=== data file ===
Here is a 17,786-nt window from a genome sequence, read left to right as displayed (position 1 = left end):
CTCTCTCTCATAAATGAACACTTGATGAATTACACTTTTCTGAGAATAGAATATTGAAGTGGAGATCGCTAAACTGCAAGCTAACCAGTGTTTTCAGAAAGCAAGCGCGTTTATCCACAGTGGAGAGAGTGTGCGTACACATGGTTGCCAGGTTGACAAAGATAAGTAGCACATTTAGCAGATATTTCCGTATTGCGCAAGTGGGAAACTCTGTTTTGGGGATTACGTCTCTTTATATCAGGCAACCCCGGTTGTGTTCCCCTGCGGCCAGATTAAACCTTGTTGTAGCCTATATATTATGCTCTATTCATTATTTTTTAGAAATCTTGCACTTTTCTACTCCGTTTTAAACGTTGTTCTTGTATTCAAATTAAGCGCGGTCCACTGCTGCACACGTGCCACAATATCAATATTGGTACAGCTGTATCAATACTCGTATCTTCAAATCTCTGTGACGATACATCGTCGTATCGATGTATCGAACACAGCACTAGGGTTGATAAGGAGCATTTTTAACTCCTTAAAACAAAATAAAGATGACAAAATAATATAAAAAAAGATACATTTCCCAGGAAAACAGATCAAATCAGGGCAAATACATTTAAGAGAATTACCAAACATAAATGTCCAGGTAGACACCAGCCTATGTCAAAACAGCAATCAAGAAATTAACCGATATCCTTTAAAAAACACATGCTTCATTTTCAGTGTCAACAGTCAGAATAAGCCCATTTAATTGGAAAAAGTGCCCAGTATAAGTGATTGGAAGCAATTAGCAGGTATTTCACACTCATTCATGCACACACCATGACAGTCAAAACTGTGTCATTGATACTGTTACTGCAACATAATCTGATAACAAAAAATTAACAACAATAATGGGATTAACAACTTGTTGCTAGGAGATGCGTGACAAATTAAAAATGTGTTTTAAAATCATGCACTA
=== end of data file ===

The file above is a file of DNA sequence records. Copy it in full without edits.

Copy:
Here is a 17,786-nt window from a genome sequence, read left to right as displayed (position 1 = left end):
CTCTCTCTCATAAATGAACACTTGATGAATTACACTTTTCTGAGAATAGAATATTGAAGTGGAGATCGCTAAACTGCAAGCTAACCAGTGTTTTCAGAAAGCAAGCGCGTTTATCCACAGTGGAGAGAGTGTGCGTACACATGGTTGCCAGGTTGACAAAGATAAGTAGCACATTTAGCAGATATTTCCGTATTGCGCAAGTGGGAAACTCTGTTTTGGGGATTACGTCTCTTTATATCAGGCAACCCCGGTTGTGTTCCCCTGCGGCCAGATTAAACCTTGTTGTAGCCTATATATTATGCTCTATTCATTATTTTTTAGAAATCTTGCACTTTTCTACTCCGTTTTAAACGTTGTTCTTGTATTCAAATTAAGCGCGGTCCACTGCTGCACACGTGCCACAATATCAATATTGGTACAGCTGTATCAATACTCGTATCTTCAAATCTCTGTGACGATACATCGTCGTATCGATGTATCGAACACAGCACTAGGGTTGATAAGGAGCATTTTTAACTCCTTAAAACAAAATAAAGATGACAAAATAATATAAAAAAAGATACATTTCCCAGGAAAACAGATCAAATCAGGGCAAATACATTTAAGAGAATTACCAAACATAAATGTCCAGGTAGACACCAGCCTATGTCAAAACAGCAATCAAGAAATTAACCGATATCCTTTAAAAAACACATGCTTCATTTTCAGTGTCAACAGTCAGAATAAGCCCATTTAATTGGAAAAAGTGCCCAGTATAAGTGATTGGAAGCAATTAGCAGGTATTTCACACTCATTCATGCACACACCATGACAGTCAAAACTGTGTCATTGATACTGTTACTGCAACATAATCTGATAACAAAAAATTAACAACAATAATGGGATTAACAACTTGTTGCTAGGAGATGCGTGACAAATTAAAAATGTGTTTTAAAATCATGCACTA